With the changes made by Dutt, Bochum’s side seemed to have better synergy in comparison to the previous week. The ability to cycle the ball and go on the attack was a joy to watch and it was very effective. One part of the game plan was utilising their left wing with Danny Blum and Soares attacking Bielefeld full back Jonathan Clauss. The Frenchman has had an interesting start to life in Bielefeld, he excelled as an attacking winger but has really struggled at right back. With Cedric Brunner still out, Clauss is put in and his vulnerability is on display.
With the knowledge of Clauss being the weak link in the back four for Bielefeld, Bochum looked to exploit and did so magnificently. 50% of the attacks where used through the left channel and the combination of Soares and Blum worked well, the ability to interplay and create opportunities for Ganvoula and co. Out of the 19 occassions Bochum crossed into the box, 13 of those came from the Blum and Soares combination. The interesting stat is the expected goals (xG) when attacking from the left side, 1.37xG was expected and they manage to create all three goals from the left hand side.
In play, we can see how the duo is able to exploit Clauss. Overlapping runs and drawing the defender towards Blum on the ball allowing Soares to take the space left vacated by the drawn out Clauss. Soares is able to take the space and Behrendt marking Janelt, Bielefeld don’t have anyone to cover quickly.
Soares delivers the ball into the box but the opportunity goes begging. In a system that forces the full backs to challenge rather than jockey in certain areas, you can see where Clauss gets caught out. Another example follows.
Circled is Clauss, Bielefeld have the situation relatively well covered as Zoller is on the attack. Ganvoula is out wide but if Clauss covers, then Zoller is limited and is most likely to be stripped of possession with the three Bielefeld defenders around him. Clauss bites on the coverage and heads towards Zoller allowing Ganvoula to sneak out the back.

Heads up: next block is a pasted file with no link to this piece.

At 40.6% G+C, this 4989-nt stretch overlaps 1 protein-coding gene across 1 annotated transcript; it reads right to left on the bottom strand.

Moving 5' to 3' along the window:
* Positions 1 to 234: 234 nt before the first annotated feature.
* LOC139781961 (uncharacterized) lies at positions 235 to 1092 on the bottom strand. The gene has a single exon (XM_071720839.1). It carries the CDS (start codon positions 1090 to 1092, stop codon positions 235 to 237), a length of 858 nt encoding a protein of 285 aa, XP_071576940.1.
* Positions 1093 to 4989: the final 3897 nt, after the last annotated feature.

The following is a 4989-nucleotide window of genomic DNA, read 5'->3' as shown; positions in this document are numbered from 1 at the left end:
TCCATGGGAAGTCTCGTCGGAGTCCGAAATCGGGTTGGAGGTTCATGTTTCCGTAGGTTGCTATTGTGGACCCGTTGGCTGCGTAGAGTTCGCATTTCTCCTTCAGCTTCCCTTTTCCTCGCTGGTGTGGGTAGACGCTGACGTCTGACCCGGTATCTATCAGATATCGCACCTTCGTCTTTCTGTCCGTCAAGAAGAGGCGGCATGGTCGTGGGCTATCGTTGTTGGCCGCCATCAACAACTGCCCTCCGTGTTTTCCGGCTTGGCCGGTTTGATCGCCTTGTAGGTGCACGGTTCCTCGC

This decision proved costly as the help defence couldn’t come quick enough and Ganvoula equalises the game. That momentary lapse in concentration and the inability to read certain situations allowed Bochum to take full advantage. From what we learned, we saw why Brunner is heavily missed at right back for Bielefeld.
Doing as the Bochumers do
As mentioned in the previous point, Bochum enjoyed attacking down the left hand side whilst Bielefeld used a variety of different looks. However, irony is struck as the opening goal of the game came from an attack down the left hand side. This part of the analysis looks at how Bielefeld were able to exploit Bochum’s right back and how the weight of numbers overwhelmed the defence.
Left-back Florian Hartherz is on the ball, Losilla trying to cover and on-loan Arsenal U23 full-back Jordi Osei-Tutu caught in between. Stuck in trying to press Hartherz or drop back and cover the space. This moment of indecision allows Edmundsson to take advantage of the vacated space left by Osei-Tutu. Both Simon Lorenz and Armel Bella-Kotchap have distance to cover if the ball is played towards Edmundsson.
Edmundsson receives the ball with Lorenz covering. Bella-Kotchap has Voglsammer for company and Soares is tracking Klos. One-on-one matchups across the board and an early ball in, with height will fall into the hands of Klos. Pull the ball back and you allow Soukou to influence the play. Soukou has some ground to cover put with Klos attacking the six-yard box it will give Bielefeld a numerical advantage.